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Around The Fleet


Destination Hawaii

Azure blue waters lapping onto warm beaches stretching a spectrum of colors, from a silky smooth pearl white to the blackest of black, stretching as far as the eye can see. Peaks of long extinct volcanoes cut through the vibrant green landscape. Welcome to Hawaii.

Made up of eight islands and more than 20 atolls stretching across the South Pacific Ocean 2400 miles west of California, Hawaii was settled by early Polynesians 1500 hundred years ago and did not see its first European contact until British explorer, Capt. James Cook, arrived in 1778. Just over a hundred years later Hawaii would become a United States territory.

The Department of the Navy established Naval Station, Honolulu on Nov. 19, 1899 and Pearl Harbor Naval Shipyard was established in 1908.

The following decades were relatively quiet along the Hawaiian Island chain, but December 7, 1941 changed everything. The early morning attack from the Empire of Japan killed 2,335 American servicemembers and 68 civilians. It was followed the next day by the most famous American political speech, President Franklin D. Roosevelt's "a date which will live in infamy". Within an hour of the speech, Congress passed a formal declaration of war against Japan and officially brought the U.S. into World War II. The address is one of the most famous of all American political speeches.

August 21, 1959 after years of legislation and votes, Hawaii became the 50th state of the United States of America.

Today the scars of the Pearl Harbor attacks have faded, buildings were rebuilt and the land reclaimed the craters left by bombs. Only the wreck of USS Arizona, laying at the bottom of the harbor with 1,177 of her Sailors entombed, serves as a stark reminder of the cost of war.
Visitors to this tropical paradise are greeted aloha, e komo mai or hello and welcome.

The same goes towards the Sailors, Marines, Soldiers and Airmen who are stationed here. There are many different adventures waiting for servicemembers and their families to embark on.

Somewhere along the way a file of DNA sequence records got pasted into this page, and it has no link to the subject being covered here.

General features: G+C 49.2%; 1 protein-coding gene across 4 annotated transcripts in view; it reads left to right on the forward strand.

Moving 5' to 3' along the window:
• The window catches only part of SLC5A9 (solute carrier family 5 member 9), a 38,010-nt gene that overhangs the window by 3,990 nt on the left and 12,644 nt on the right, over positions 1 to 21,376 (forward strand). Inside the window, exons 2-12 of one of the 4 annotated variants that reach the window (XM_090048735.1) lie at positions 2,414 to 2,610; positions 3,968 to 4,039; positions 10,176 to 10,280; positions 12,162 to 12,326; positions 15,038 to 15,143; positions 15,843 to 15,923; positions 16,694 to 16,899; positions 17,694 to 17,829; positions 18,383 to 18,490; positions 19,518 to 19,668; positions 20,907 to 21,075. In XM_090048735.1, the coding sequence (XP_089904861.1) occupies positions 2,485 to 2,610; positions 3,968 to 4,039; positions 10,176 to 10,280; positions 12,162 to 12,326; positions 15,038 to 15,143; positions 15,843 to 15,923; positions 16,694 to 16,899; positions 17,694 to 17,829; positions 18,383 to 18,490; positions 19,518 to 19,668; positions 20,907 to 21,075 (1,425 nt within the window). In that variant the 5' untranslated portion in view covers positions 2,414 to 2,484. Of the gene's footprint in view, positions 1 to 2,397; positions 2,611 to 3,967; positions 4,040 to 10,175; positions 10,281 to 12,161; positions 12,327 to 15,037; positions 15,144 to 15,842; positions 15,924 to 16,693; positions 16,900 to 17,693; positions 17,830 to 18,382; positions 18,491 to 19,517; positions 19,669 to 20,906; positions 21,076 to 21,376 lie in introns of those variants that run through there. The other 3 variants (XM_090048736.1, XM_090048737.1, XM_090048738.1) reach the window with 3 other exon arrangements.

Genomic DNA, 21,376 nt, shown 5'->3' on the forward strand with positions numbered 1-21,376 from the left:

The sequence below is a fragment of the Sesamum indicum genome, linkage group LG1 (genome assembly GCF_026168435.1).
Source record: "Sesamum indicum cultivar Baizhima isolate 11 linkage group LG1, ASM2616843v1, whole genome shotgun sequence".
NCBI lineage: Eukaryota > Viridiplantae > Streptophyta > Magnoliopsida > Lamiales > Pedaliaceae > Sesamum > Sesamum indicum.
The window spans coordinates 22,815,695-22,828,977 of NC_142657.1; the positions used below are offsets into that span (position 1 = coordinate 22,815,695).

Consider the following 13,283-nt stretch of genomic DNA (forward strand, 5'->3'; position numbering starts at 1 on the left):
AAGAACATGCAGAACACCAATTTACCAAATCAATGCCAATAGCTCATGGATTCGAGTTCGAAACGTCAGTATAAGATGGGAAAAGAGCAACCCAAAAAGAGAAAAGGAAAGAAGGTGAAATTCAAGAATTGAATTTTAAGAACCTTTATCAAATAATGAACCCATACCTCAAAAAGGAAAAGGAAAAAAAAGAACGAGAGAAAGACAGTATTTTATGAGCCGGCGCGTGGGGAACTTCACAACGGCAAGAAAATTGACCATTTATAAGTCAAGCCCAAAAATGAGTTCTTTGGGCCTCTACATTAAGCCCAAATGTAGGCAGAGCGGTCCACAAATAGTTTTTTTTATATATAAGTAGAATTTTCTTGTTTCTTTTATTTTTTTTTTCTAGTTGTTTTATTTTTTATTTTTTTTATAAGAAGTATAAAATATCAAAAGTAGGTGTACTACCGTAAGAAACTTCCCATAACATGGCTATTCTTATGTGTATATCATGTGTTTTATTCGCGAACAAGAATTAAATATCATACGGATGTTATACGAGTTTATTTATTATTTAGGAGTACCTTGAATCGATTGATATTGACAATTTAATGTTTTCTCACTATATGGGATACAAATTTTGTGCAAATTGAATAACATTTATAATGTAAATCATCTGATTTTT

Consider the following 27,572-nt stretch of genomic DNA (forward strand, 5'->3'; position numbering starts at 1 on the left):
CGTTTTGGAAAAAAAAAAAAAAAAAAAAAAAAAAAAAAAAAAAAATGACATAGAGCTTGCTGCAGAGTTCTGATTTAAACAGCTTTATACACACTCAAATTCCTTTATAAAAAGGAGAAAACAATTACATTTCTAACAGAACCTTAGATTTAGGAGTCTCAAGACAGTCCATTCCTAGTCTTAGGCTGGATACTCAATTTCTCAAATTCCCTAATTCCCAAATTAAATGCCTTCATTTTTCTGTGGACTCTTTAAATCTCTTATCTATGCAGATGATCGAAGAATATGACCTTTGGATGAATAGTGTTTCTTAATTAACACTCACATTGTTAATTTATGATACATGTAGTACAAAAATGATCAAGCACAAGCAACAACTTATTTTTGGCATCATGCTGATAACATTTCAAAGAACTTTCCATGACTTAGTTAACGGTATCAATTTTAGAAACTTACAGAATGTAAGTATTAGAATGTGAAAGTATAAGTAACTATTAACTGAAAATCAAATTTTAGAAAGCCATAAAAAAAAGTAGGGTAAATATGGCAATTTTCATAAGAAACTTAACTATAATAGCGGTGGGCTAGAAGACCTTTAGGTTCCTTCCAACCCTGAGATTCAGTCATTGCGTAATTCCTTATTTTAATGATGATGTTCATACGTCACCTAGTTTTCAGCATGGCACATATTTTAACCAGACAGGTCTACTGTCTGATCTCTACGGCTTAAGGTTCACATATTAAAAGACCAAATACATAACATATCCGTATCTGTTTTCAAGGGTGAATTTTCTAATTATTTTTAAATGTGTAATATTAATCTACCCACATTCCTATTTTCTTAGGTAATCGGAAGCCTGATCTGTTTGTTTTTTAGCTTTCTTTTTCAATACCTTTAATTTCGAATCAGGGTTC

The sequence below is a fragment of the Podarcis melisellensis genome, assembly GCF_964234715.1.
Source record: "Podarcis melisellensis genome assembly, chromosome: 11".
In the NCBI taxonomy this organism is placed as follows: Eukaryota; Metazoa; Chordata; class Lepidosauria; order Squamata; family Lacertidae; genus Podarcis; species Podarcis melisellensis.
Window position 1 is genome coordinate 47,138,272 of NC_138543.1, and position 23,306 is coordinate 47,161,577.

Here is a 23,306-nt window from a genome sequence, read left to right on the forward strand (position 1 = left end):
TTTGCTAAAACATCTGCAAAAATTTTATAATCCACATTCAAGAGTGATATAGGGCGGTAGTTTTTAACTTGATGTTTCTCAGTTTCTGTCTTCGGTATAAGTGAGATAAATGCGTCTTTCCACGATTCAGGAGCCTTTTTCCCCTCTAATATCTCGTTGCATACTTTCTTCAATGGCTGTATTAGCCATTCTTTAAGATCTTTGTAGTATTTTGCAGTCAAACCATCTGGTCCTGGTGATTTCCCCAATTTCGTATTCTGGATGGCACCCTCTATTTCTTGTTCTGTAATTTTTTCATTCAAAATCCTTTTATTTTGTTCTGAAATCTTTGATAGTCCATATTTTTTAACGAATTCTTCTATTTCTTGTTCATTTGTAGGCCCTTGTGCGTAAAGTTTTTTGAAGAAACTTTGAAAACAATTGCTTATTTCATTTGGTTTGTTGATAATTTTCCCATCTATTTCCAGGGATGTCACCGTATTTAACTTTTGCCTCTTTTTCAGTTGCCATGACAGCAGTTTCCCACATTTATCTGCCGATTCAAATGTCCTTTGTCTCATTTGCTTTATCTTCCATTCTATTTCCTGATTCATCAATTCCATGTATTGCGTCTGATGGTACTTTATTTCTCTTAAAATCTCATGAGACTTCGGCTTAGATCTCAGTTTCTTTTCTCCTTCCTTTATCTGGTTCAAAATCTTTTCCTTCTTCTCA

From surfing the warm Pacific waters to climbing up the extinct volcano known as Diamond Head, Hawaii offers many options for everyone.

Photo collage for the story Aloha, published by All Hands Magazine.

For some orders to Hawaii for two, three or more years, may give a person thoughts of island fever, but for Machinist's Mate (Weapons) 3rd Class Peter Rodriguez that hasn't been an issue.

"It's all about what you make of it, or you can get out and experience Hawaii," said Rodriguez. "When I first got here [two years ago] I took advantage of MWR because they show you around the island."

And that island fever?

I smile spreads across Rodriguez' face, and he pauses for a moment before answering.

"I was told before I came here I'd wish I was in San Diego, but once I got out and experienced Hawaii, I really didn't want to leave. Now when I go on leave, I want to come back to Hawaii, I don't want to stay on leave."

For those PCS'ing to Hawaii with families rest assured that the community strives to make that move across the ocean as easy as possible.

Radford High School at Pearl-Harbor Hickam ensures that families transitioning to Hawaii is a smooth process for new students.

Principle James Sunday, himself a former military child and Radford alumni, uses his experience to makes sure Radford's nationally renowned transition center gives the incoming students not just a warm welcome, but roots to the school and local community.

"I preach to my faculty and staff every single day the importance of giving these kids roots, giving them a home," said Sunday. "You ask a military child where they're from; they can probably tell you three, four, five different places. One of our goals here is to have [Radford] students when they're asked where home is; they say Hawaii."

The MWR Information Tickets and Travel office offers a variety of choices for your next adventure. From scuba diving in crystal clear waters among brightly colored corals and fish or hopping a plane to the neighboring Big Island and viewing nature in its raw form on Kilauea Volcano, Hawaii offers more than just sunshine and luaus.